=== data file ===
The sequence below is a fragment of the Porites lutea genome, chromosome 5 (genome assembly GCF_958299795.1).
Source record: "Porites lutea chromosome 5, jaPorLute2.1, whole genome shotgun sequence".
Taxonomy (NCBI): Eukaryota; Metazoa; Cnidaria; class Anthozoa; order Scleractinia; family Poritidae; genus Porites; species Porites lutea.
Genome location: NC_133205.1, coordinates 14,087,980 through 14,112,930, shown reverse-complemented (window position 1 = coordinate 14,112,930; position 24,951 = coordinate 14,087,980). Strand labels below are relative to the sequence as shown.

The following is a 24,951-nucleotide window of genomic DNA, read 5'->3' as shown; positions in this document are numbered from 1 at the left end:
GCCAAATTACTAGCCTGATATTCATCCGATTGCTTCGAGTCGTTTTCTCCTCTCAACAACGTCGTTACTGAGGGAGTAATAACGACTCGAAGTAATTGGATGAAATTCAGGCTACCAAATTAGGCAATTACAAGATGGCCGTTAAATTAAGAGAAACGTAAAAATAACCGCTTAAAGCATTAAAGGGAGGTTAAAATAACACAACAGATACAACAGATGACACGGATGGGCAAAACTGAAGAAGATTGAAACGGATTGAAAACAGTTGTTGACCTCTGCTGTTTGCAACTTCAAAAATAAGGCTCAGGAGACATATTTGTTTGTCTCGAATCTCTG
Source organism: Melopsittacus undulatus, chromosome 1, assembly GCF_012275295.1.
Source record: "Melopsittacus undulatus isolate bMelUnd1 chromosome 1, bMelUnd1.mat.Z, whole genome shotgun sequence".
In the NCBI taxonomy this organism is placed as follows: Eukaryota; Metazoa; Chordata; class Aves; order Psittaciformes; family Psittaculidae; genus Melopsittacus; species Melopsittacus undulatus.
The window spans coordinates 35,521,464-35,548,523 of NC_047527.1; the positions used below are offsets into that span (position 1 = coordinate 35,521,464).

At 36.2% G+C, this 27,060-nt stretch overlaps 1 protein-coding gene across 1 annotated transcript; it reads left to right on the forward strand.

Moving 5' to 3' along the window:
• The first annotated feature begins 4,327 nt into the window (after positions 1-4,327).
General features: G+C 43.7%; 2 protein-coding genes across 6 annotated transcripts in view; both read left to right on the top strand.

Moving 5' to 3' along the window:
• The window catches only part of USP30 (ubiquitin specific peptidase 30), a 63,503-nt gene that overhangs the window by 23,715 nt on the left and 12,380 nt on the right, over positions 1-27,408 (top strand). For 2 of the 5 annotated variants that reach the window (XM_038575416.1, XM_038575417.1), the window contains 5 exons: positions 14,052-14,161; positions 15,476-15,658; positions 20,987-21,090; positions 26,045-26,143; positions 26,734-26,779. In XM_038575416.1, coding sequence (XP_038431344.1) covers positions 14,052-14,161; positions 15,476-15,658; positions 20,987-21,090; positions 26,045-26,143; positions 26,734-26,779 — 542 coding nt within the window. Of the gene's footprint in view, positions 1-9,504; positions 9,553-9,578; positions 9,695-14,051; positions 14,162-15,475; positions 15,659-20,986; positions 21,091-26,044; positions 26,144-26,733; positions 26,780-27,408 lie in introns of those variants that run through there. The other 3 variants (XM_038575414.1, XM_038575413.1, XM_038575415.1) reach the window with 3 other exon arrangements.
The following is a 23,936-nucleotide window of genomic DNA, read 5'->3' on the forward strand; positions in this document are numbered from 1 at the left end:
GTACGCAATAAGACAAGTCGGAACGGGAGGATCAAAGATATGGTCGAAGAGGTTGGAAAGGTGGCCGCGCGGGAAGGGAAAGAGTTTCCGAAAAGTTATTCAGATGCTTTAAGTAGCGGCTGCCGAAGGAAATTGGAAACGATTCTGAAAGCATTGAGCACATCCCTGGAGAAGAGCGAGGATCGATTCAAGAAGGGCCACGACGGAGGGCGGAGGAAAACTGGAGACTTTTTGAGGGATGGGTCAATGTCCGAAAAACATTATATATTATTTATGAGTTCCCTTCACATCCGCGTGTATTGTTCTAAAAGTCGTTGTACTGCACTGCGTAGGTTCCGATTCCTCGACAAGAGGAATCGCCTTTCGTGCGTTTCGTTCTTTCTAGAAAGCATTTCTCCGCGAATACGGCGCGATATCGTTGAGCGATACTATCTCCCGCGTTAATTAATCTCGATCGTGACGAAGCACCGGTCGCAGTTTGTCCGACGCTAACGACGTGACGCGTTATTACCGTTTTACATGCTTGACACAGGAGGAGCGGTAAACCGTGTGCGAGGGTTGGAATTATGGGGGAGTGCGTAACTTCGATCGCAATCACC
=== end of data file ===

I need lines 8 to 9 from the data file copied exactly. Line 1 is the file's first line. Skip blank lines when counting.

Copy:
Source record: "Melopsittacus undulatus isolate bMelUnd1 chromosome 1, bMelUnd1.mat.Z, whole genome shotgun sequence".
In the NCBI taxonomy this organism is placed as follows: Eukaryota; Metazoa; Chordata; class Aves; order Psittaciformes; family Psittaculidae; genus Melopsittacus; species Melopsittacus undulatus.